When early studies revealed mutations in the gene encoding the G-CSF receptor (CSF3R) in patients with SCN, some have postulated that dysfunctional G-CSF receptor underlies the phenotype of CN. However, subsequent studies have clearly shown that this hypothesis was not correct, because mutations in CSF3R were somatically acquired and not inherited.5  Many years later, in 2014, the first 2 families with recessively inherited loss-of-function mutations in CSF3R were described.39  Despite peripheral neutropenia, all patients had morphologic evidence of full myeloid cell maturation in BM. None of the patients responded to treatment with recombinant human G-CSF. In an unrelated study, Klimiankou et al reported a third patient with biallelic mutations in CSF3R who responded to GM-CSF,40  which deserves to be tested as an alternative mode of therapy for this rare subgroup of SCN patients. Three affected children in one of these families carried a homozygous missense mutation (NM_000760.3:c.922C>T, NP_000751.1:p.Arg308Cys), which resulted in perturbed N-glycosylation and aberrant localization of the G-CSF receptor to the cell surface. Of note, this mutation in close proximity to the conserved WSXWS motif in class I cytokine receptors, is reminiscent of mutations seen in patients with loss-of-function mutations in other class I cytokine receptors such as the growth hormone receptor or interleukin 21 receptor.39  Ongoing studies address the question whether pharmacologic chaperones are capable of redirecting mutated receptors to the cell surface in an attempt to (partially) compensate for the effects of improper folding and glycosylation.

Warts, hypogammaglobulinemia, infections, and myelokathexis (WHIM) syndrome (CXCR4)

WHIM syndrome represents a primary immunodeficiency disorder associating warts, hypogammaglobulinemia, infections, and myelokathexis. Patients may come to clinical attention because of documentation of a significant decrease of neutrophil granulocytes in the peripheral blood. In contrast to patients with SCN, WHIM syndrome is characterized by marked cellular hyperplasia of granulocytic cells in the BM. These cells show cytoplasmic vacuolization, hypersegmented and chromatin hypercondensation (a phenotype termed “myelokathexis”), and is consistent with defective release and trafficking of neutrophil granulocytes. In addition to the myeloid lineage, B cells and T cells are equally affected. WHIM syndrome is caused by gain-of-function mutations in the G-protein–coupled chemokine receptor CXCR4. CXCR4 is a G-protein–coupled receptor that is activated upon cognate binding to stromal-derived factor (SDF1 or CXCL12). As a consequence, hetero-trimeric Gi proteins are activated, and a signal cascade involving downstream molecules such as AKT and extracellular signal-regulated kinases 1/2 triggers hematopoietic stem homing to the BM and retention of neutrophil granulocytes.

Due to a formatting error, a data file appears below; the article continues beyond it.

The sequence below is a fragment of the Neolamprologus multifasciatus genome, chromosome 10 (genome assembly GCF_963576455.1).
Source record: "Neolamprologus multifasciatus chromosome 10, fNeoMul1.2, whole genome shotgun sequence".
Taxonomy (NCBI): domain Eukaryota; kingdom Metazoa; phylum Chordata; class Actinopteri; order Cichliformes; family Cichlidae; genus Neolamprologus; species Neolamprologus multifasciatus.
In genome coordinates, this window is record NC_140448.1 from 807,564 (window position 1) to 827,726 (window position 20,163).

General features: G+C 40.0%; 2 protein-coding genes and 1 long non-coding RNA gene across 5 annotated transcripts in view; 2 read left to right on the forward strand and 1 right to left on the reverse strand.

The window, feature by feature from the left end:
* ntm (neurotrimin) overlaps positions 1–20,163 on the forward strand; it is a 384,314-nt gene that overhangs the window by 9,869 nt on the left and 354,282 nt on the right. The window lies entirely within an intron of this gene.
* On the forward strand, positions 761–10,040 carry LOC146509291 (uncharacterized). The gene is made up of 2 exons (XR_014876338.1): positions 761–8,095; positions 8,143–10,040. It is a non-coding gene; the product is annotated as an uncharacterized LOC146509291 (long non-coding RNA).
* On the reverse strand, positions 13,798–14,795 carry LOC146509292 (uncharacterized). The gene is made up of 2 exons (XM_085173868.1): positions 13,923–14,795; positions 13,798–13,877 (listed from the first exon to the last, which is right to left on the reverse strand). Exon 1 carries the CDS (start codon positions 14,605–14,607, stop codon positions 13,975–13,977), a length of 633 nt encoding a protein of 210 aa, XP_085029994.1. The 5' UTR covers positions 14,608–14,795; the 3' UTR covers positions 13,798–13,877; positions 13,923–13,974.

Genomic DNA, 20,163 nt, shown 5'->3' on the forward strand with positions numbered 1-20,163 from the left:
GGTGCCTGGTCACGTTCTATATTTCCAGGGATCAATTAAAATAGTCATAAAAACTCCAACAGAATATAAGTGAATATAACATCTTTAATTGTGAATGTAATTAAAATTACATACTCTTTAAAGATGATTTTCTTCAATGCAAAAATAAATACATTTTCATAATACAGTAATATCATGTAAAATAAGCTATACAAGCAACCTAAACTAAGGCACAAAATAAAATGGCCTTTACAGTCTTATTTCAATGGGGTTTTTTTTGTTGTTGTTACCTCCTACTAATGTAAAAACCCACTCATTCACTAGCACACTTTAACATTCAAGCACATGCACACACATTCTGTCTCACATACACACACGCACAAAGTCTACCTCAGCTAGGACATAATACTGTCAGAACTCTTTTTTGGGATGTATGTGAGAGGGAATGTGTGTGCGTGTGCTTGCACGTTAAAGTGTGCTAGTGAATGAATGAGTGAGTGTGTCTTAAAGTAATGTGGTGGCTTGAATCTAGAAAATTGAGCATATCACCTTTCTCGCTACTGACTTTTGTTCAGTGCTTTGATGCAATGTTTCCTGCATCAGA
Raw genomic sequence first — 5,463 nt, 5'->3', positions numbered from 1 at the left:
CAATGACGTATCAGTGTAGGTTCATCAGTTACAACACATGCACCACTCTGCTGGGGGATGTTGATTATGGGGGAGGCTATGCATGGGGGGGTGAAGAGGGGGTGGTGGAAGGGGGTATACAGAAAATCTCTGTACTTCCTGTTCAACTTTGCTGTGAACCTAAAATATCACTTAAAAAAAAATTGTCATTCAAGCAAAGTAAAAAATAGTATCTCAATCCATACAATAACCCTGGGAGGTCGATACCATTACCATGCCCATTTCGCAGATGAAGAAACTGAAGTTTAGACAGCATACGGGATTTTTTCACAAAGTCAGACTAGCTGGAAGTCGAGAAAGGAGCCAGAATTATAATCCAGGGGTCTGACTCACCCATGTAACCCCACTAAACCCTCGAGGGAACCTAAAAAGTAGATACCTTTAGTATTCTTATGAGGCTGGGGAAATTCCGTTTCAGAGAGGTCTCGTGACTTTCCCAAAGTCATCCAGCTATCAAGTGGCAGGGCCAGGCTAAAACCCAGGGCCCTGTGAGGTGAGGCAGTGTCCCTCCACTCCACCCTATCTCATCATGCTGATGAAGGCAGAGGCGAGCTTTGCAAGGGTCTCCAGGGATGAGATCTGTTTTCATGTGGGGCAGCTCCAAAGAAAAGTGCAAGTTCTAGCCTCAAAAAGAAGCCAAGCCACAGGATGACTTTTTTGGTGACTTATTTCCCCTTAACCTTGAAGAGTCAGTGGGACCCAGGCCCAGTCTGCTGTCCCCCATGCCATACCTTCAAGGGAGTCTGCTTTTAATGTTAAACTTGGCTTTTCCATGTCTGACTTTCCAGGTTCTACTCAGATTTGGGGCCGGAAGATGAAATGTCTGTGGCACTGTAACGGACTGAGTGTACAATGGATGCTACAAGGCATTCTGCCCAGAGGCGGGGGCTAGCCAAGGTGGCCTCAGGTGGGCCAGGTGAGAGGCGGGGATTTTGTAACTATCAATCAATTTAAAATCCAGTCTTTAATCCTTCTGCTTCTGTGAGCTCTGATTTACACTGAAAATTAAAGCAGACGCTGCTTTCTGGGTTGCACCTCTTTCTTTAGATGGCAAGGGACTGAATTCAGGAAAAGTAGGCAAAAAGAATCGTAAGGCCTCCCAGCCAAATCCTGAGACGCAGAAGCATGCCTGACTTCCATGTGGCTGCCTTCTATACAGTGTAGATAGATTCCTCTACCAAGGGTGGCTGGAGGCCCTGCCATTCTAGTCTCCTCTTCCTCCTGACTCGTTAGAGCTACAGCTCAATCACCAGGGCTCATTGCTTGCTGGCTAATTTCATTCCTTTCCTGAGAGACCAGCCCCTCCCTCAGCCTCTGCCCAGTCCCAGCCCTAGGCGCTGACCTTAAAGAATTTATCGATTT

An attractive option for a targeted therapy became available when plerixafor, a potent CXCR4 inhibitor originally identified because of its anti-HIV activity, entered the pharmacologic scene as release agent for HSCs. By virtue of interfering with the SDF1-CXCR4 axis, plerixafor, in conjunction with G-CSF, releases HSCs into the peripheral blood. Early reports have shown that plerixafor reversed leukopenia in WHIM patients.41,42  More recently, a phase 1 clinical trial of long-term, low-dose therapy of WHIM syndrome patients with plerixafor showed lack of toxicity and durably increased circulating leukocytes. The concept of targeted CXCR4 inhibition in WHIM patients warrants further clinical studies.

Recently, McDermott et al have reported on a serendipitous observation with therapeutic implications for WHIM syndrome patients. Chromothripsis, large-scale chromosomal recombination events associated with cancer, may rarely be associated with loss of dominant negative alleles and thus have beneficial effects. The authors describe the case of a WHIM syndrome patient with a deletion of the disease allele, CXCR4(R334X), as well as other genes from one copy of chromosome 2 in an HSC, which was found to repopulate the myeloid but not the lymphoid lineage. This recombination event led to a spontaneous cure of the immunodeficiency.43 

In conclusion, the molecular diversity of genetic diseases associated with immunodeficiency related to paucity and dysfunction of neutrophil granulocytes continues to increase. Novel insights into disease mechanisms are not only relevant for genetic diagnosis and counseling of patients, but also have the potential to develop new ideas for targeted therapies.

Acknowledgments

The author acknowledges the assistance of patients and families, the outstanding contributions of the international Care-for-Rare Alliance, and the members of his clinical and research team.

This work was partly funded by the European Research Council (ERC Explore), the German Network on Primary Immunodeficiency Diseases, and the German Research Foundation.

Correspondence

Christoph Klein, Department of Pediatrics, Dr. von Hauner Children’s Hospital, Ludwig-Maximilians-Universität München, Munich, Germany; e-mail: christoph.klein@med.uni-muenchen.de.

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Author notes

Conflict-of-interest disclosure: The author declares no competing financial interests.

Off-label drug use: None disclosed.